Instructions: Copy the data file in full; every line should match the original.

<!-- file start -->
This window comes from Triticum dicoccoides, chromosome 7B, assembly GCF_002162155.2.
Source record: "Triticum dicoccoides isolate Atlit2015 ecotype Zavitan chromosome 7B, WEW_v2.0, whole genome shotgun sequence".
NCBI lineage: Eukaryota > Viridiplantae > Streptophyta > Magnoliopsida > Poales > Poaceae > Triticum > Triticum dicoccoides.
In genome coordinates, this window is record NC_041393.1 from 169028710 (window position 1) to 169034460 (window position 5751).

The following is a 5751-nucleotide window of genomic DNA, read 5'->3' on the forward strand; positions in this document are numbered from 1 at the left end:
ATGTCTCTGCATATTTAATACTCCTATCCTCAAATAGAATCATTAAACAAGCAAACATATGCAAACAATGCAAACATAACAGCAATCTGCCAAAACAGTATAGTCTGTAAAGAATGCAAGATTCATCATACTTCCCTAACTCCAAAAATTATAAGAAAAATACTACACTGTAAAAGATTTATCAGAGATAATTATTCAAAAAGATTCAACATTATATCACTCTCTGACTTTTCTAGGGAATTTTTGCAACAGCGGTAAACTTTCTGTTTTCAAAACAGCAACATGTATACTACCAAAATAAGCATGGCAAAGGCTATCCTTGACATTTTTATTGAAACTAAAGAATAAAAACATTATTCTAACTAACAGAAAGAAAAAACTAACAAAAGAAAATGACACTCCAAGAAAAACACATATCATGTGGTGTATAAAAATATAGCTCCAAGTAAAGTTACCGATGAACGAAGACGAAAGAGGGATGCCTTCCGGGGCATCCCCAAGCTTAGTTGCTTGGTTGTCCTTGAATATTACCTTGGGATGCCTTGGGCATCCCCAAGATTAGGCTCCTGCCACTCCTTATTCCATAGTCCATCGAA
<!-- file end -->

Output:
This window comes from Triticum dicoccoides, chromosome 7B, assembly GCF_002162155.2.
Source record: "Triticum dicoccoides isolate Atlit2015 ecotype Zavitan chromosome 7B, WEW_v2.0, whole genome shotgun sequence".
NCBI lineage: Eukaryota > Viridiplantae > Streptophyta > Magnoliopsida > Poales > Poaceae > Triticum > Triticum dicoccoides.
In genome coordinates, this window is record NC_041393.1 from 169028710 (window position 1) to 169034460 (window position 5751).

The following is a 5751-nucleotide window of genomic DNA, read 5'->3' on the forward strand; positions in this document are numbered from 1 at the left end:
ATGTCTCTGCATATTTAATACTCCTATCCTCAAATAGAATCATTAAACAAGCAAACATATGCAAACAATGCAAACATAACAGCAATCTGCCAAAACAGTATAGTCTGTAAAGAATGCAAGATTCATCATACTTCCCTAACTCCAAAAATTATAAGAAAAATACTACACTGTAAAAGATTTATCAGAGATAATTATTCAAAAAGATTCAACATTATATCACTCTCTGACTTTTCTAGGGAATTTTTGCAACAGCGGTAAACTTTCTGTTTTCAAAACAGCAACATGTATACTACCAAAATAAGCATGGCAAAGGCTATCCTTGACATTTTTATTGAAACTAAAGAATAAAAACATTATTCTAACTAACAGAAAGAAAAAACTAACAAAAGAAAATGACACTCCAAGAAAAACACATATCATGTGGTGTATAAAAATATAGCTCCAAGTAAAGTTACCGATGAACGAAGACGAAAGAGGGATGCCTTCCGGGGCATCCCCAAGCTTAGTTGCTTGGTTGTCCTTGAATATTACCTTGGGATGCCTTGGGCATCCCCAAGATTAGGCTCCTGCCACTCCTTATTCCATAGTCCATCGAA